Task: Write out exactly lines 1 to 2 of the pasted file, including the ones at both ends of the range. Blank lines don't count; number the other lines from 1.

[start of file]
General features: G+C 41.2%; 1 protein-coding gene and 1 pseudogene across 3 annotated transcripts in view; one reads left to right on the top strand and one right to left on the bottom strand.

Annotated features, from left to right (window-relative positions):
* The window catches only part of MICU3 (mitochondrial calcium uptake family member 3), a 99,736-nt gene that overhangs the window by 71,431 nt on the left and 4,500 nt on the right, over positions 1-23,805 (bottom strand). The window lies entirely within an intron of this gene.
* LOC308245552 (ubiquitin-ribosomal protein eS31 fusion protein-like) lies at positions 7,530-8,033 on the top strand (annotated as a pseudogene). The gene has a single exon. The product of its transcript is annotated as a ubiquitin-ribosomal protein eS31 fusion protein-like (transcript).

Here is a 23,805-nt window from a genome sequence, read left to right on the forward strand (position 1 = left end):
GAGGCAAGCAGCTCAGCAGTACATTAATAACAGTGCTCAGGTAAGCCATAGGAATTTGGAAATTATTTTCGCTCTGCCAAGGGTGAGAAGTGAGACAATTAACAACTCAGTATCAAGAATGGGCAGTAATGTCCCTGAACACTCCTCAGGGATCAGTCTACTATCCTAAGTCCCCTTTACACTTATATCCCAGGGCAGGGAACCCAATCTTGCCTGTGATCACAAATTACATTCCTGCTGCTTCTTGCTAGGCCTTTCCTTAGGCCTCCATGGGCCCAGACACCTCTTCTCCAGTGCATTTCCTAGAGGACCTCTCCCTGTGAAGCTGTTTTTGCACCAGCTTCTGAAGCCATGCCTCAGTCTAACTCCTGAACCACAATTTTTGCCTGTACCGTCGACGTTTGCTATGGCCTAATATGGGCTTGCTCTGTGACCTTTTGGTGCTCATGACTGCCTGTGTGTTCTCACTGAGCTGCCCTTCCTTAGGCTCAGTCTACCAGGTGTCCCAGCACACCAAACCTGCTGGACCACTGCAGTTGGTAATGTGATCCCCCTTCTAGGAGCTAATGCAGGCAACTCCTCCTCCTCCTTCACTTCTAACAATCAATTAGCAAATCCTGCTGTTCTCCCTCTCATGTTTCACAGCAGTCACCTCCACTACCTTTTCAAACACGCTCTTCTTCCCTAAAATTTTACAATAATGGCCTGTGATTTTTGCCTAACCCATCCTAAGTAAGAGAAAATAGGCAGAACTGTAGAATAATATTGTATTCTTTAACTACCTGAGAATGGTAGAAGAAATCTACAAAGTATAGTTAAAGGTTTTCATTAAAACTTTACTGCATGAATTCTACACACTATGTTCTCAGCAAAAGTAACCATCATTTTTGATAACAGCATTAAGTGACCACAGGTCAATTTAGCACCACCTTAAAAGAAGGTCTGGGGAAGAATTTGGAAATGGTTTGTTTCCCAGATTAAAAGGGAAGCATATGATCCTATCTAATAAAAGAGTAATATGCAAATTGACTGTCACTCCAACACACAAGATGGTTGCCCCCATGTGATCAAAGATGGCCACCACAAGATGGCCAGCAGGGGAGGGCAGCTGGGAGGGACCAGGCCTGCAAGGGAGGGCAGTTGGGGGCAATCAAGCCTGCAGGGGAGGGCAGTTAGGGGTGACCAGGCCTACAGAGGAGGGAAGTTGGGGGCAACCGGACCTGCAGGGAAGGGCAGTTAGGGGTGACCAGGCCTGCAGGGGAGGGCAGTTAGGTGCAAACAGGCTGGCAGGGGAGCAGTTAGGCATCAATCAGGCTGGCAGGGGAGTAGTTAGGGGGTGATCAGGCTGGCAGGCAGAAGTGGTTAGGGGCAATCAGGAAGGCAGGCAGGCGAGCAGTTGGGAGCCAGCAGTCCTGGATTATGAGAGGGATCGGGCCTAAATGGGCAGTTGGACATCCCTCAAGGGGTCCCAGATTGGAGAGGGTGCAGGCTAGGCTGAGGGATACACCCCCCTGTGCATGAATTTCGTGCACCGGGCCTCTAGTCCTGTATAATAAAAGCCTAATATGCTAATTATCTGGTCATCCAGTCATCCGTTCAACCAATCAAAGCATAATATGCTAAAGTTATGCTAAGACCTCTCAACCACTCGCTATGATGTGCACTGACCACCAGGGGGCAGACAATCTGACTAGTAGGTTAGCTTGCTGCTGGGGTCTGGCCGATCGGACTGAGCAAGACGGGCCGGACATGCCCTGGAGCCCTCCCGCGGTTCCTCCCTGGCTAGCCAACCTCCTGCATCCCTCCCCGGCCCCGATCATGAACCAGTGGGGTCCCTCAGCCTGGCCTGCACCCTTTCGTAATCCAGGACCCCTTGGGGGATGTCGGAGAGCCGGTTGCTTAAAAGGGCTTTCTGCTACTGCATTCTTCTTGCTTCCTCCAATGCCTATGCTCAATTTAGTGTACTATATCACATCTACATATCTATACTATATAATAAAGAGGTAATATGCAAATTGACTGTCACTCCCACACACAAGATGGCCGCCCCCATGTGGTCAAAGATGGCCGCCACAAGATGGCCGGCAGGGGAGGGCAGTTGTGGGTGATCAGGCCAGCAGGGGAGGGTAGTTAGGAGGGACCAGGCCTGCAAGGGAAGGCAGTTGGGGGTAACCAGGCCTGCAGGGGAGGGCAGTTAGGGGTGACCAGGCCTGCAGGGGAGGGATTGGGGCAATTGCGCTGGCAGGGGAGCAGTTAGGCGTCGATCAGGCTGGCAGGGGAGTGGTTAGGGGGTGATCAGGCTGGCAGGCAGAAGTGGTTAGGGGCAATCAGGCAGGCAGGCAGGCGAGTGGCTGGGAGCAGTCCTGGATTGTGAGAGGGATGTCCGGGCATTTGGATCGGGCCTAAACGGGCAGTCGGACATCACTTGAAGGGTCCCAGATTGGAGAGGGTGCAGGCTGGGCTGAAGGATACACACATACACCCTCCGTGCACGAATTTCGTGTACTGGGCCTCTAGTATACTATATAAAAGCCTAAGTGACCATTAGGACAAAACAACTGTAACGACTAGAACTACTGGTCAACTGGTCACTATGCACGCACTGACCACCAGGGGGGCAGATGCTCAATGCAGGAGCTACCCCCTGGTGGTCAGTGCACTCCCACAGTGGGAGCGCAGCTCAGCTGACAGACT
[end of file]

General features: G+C 41.2%; 1 protein-coding gene and 1 pseudogene across 3 annotated transcripts in view; one reads left to right on the top strand and one right to left on the bottom strand.

Annotated features, from left to right (window-relative positions):